Letter From Javad Ashjaee to FCC Regarding LightSquared Interference and Receiver Standards

The Honorable Julius Genachowski
Federal Communications Commission
445 12’h Street, SW
Washington, DC 20554

RE: LightSquared-GPS Interference Debate and Receiver Standards

Chairman Genachowski,

When the interference issues first surfaced between LightSquared and GPS, I looked into the problems and realized the deficiency was in existing receiver designs. Our filter systems had little protection against interference and were wide enough to invite in undesirable signals, resulting in degraded performance. We started to tackle this problem, and a few weeks ago produced a new filter system, which we offered to interested parties to test for themselves.

We showed that this new filter system has much better protection – in particular it has protection against LightSquared (10L) and its handset (10R). The new filter proved that the PNT Advisory Board’s letter from August 3, 2011 to you was full of false claims and misleading information, including that it would take many years and billions of dollars to fix this problem.

That was all nonsense designed to confuse the debate and stifle the innovation that would disrupt the GPS status quo. After our success in the design of a filter system which protected against LightSquared 10L signal, we have recently developed another new filter system which protects against LightSquared 10H too, without losing any properties of the GPS signal. We will put this filter system into production soon. We have proved that technology to protect against LightSquared 10L, 10H, and 10R does exist today and once again showed that the PNT letter of August 3, 2011 was completely false.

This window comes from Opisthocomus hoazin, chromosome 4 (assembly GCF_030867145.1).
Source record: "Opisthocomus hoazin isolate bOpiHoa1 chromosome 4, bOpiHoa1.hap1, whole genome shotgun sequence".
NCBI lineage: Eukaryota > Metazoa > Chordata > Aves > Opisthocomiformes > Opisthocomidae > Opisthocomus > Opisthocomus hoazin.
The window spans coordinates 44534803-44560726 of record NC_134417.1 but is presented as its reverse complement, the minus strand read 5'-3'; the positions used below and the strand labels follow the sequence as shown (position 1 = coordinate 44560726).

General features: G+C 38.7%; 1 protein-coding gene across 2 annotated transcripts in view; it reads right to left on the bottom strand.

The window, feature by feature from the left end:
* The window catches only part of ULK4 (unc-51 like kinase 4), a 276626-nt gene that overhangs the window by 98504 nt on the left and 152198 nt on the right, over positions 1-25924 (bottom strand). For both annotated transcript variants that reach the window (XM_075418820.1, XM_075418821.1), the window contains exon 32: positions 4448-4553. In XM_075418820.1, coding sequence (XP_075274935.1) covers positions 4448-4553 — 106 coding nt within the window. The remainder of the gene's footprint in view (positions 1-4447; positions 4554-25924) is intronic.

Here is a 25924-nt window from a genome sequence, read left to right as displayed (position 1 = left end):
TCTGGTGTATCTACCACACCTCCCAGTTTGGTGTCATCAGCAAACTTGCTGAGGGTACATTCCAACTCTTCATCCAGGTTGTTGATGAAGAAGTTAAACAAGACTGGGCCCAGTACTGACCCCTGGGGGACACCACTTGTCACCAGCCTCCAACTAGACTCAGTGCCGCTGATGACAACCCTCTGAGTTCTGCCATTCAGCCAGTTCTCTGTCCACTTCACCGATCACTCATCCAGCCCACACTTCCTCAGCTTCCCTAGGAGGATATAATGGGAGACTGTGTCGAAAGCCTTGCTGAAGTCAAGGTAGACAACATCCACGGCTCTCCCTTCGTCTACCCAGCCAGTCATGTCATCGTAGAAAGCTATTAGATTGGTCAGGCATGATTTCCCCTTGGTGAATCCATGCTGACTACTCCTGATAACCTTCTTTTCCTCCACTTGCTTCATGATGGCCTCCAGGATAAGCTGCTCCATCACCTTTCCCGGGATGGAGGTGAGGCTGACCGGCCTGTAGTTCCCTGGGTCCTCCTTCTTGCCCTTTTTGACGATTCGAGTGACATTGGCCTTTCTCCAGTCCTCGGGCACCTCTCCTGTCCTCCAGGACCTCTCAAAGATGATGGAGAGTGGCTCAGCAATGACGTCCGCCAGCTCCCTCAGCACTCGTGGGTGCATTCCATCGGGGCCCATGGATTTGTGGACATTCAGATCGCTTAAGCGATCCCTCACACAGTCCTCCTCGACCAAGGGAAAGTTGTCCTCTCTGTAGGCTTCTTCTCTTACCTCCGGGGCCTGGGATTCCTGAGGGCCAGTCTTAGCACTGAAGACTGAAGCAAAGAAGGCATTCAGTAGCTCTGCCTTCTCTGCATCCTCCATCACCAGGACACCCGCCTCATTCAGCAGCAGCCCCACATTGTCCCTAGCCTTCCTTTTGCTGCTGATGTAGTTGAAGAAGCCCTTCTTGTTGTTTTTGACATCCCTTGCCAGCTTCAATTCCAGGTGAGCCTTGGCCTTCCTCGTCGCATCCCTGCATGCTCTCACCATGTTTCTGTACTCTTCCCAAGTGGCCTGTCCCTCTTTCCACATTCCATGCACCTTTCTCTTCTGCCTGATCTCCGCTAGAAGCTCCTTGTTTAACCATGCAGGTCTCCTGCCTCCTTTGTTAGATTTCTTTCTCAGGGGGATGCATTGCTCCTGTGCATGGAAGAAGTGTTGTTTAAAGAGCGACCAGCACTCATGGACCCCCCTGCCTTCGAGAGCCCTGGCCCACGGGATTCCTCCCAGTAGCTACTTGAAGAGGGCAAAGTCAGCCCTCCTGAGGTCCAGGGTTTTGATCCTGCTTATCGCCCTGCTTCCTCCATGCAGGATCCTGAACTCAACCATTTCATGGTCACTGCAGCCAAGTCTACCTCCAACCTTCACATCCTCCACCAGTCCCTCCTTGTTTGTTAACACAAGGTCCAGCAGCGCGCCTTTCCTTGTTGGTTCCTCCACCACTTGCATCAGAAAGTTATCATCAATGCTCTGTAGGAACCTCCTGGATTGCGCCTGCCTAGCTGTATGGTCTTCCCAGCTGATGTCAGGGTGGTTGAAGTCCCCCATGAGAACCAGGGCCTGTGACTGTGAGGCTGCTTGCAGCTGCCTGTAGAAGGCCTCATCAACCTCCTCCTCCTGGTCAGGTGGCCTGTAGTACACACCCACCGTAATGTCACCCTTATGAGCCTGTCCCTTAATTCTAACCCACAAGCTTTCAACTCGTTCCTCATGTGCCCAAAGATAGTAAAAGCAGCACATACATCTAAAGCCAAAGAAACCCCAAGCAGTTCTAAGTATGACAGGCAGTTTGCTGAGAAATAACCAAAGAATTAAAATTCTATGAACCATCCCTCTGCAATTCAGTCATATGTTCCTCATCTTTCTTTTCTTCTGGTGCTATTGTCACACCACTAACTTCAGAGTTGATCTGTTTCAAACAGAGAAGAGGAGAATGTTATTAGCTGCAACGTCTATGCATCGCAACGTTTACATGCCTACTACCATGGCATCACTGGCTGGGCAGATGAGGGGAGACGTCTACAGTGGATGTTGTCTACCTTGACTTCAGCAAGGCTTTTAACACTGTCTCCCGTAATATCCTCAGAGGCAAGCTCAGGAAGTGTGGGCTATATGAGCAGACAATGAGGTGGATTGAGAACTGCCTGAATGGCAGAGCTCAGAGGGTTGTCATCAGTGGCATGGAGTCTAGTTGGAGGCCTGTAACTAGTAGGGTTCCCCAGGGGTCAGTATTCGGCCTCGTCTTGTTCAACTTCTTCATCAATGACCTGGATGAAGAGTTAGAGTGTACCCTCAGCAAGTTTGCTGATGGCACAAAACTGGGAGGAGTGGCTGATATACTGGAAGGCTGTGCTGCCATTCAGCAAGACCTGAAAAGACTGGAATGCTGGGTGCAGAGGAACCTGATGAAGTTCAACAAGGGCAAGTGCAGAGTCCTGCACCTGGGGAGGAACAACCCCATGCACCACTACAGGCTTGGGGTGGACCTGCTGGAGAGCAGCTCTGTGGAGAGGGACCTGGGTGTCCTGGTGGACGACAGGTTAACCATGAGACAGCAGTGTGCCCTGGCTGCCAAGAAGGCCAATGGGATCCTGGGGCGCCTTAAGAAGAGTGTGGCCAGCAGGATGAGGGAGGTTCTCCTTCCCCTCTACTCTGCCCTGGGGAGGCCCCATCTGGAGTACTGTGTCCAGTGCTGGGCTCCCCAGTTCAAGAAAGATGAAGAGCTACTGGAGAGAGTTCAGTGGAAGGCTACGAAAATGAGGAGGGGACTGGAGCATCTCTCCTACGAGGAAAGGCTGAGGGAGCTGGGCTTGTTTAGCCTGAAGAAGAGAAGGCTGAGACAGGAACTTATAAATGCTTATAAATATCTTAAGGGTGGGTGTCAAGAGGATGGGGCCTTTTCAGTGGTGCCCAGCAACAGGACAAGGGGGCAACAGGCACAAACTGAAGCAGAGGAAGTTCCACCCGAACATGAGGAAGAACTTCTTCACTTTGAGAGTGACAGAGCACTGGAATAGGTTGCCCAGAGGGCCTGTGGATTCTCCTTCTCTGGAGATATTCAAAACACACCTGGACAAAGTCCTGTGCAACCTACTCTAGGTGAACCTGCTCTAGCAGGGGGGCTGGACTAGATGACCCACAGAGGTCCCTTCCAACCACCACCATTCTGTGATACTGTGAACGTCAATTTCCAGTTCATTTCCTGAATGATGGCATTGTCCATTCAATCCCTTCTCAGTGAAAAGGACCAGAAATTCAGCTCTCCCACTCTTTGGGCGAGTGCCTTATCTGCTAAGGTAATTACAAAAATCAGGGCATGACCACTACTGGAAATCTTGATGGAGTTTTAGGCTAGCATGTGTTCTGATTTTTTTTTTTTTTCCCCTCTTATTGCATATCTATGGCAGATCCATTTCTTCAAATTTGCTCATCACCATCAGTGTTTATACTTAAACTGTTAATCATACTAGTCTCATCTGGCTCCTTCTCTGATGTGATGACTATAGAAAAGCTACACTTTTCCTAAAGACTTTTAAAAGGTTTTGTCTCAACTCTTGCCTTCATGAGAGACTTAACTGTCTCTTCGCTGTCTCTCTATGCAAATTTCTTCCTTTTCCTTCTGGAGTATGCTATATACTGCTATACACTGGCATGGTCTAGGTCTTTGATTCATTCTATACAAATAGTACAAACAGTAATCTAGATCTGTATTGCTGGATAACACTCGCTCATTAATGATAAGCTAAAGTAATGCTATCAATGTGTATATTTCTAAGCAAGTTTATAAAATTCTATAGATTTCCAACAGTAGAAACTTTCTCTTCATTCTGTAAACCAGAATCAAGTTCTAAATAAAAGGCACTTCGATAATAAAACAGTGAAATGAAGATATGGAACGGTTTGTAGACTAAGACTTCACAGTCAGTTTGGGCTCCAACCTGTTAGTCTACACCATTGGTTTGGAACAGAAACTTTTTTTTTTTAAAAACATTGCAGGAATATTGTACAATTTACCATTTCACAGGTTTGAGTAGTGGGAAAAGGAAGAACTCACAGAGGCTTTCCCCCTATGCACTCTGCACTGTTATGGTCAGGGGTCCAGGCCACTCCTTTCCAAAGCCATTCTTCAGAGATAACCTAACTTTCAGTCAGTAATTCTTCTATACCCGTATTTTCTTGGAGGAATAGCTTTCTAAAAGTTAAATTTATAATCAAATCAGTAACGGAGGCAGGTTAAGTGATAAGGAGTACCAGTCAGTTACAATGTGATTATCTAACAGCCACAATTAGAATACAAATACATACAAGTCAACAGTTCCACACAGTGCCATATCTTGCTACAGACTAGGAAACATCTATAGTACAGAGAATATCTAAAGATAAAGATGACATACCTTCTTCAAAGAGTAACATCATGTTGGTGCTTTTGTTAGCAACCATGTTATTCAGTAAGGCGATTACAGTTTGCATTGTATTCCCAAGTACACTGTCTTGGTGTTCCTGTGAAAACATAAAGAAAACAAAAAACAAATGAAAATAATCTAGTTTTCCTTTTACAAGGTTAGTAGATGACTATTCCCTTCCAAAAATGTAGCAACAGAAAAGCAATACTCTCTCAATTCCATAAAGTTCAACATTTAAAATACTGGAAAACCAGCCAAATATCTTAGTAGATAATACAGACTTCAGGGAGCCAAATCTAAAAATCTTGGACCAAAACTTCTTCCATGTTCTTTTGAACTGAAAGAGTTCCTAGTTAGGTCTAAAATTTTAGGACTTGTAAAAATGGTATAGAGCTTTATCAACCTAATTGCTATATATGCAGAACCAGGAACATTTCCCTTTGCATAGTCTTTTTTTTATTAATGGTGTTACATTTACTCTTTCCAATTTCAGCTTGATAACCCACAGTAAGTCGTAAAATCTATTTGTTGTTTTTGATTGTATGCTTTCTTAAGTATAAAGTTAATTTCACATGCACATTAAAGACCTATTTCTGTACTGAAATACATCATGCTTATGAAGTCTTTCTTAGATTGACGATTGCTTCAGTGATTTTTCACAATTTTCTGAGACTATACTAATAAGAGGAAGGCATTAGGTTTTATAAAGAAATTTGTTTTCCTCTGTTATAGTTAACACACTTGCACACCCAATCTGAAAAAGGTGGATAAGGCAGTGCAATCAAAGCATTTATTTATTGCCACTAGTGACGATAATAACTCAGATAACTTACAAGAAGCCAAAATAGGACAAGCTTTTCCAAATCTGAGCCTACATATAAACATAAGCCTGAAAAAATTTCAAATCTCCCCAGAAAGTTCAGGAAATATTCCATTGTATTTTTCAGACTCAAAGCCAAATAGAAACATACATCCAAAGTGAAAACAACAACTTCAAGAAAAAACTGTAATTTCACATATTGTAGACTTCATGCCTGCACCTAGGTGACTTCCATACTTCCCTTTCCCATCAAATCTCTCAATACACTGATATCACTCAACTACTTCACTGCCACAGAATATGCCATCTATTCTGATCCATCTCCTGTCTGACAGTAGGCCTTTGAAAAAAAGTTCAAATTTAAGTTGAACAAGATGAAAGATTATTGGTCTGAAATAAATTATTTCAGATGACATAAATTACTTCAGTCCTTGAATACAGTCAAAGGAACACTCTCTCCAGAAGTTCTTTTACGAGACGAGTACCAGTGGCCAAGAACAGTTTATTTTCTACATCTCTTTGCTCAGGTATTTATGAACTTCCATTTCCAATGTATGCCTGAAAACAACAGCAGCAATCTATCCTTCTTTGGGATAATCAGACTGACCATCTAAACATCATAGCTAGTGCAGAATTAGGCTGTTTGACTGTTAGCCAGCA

Given the technical and modest financial resources of my small company, Javad GNSS, compared to giant organizations like Trimble, John Deere, Stanford University, NASA, and many others whose representatives who make up the PNT Advisory Board, one might question their true motivation. Did they try to develop a filter that protects against 10L, 10H, and 10R? Or did they not try at all?

Either they lacked technical competence, or they intentionally misled the debate with false claims. Either way, I have lost faith in the credibility of the PNT Advisory Board when it comes to their judgement about GPS interference.

When we proved the GPS establishment wrong about the high-precision interference issue, they turned to low-precision and leaked false accusations that 75% of tested receivers failed the tests. It’s important to note that their definition of “failure” was 1-dB reduction in signal to noise ratio of the unit under test – not the complete failure of the unit to track satellites, and was clearly meant to mislead a discussion that has no technical merit.